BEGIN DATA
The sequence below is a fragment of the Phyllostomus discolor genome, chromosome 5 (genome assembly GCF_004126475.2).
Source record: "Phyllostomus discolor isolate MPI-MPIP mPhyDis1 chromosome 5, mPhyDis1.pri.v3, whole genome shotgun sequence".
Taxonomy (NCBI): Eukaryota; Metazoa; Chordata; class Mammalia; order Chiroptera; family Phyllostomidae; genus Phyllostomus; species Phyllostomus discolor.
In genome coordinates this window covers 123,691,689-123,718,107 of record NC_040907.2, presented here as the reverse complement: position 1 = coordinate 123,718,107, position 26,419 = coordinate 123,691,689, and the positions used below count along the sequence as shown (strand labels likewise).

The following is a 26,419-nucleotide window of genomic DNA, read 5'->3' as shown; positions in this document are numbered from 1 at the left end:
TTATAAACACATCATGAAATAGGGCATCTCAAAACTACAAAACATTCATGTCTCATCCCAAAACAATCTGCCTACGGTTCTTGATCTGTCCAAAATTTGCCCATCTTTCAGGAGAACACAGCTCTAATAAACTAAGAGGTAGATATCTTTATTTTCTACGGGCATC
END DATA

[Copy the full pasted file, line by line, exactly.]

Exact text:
The sequence below is a fragment of the Phyllostomus discolor genome, chromosome 5 (genome assembly GCF_004126475.2).
Source record: "Phyllostomus discolor isolate MPI-MPIP mPhyDis1 chromosome 5, mPhyDis1.pri.v3, whole genome shotgun sequence".
Taxonomy (NCBI): Eukaryota; Metazoa; Chordata; class Mammalia; order Chiroptera; family Phyllostomidae; genus Phyllostomus; species Phyllostomus discolor.
In genome coordinates this window covers 123,691,689-123,718,107 of record NC_040907.2, presented here as the reverse complement: position 1 = coordinate 123,718,107, position 26,419 = coordinate 123,691,689, and the positions used below count along the sequence as shown (strand labels likewise).

The following is a 26,419-nucleotide window of genomic DNA, read 5'->3' as shown; positions in this document are numbered from 1 at the left end:
TTATAAACACATCATGAAATAGGGCATCTCAAAACTACAAAACATTCATGTCTCATCCCAAAACAATCTGCCTACGGTTCTTGATCTGTCCAAAATTTGCCCATCTTTCAGGAGAACACAGCTCTAATAAACTAAGAGGTAGATATCTTTATTTTCTACGGGCATC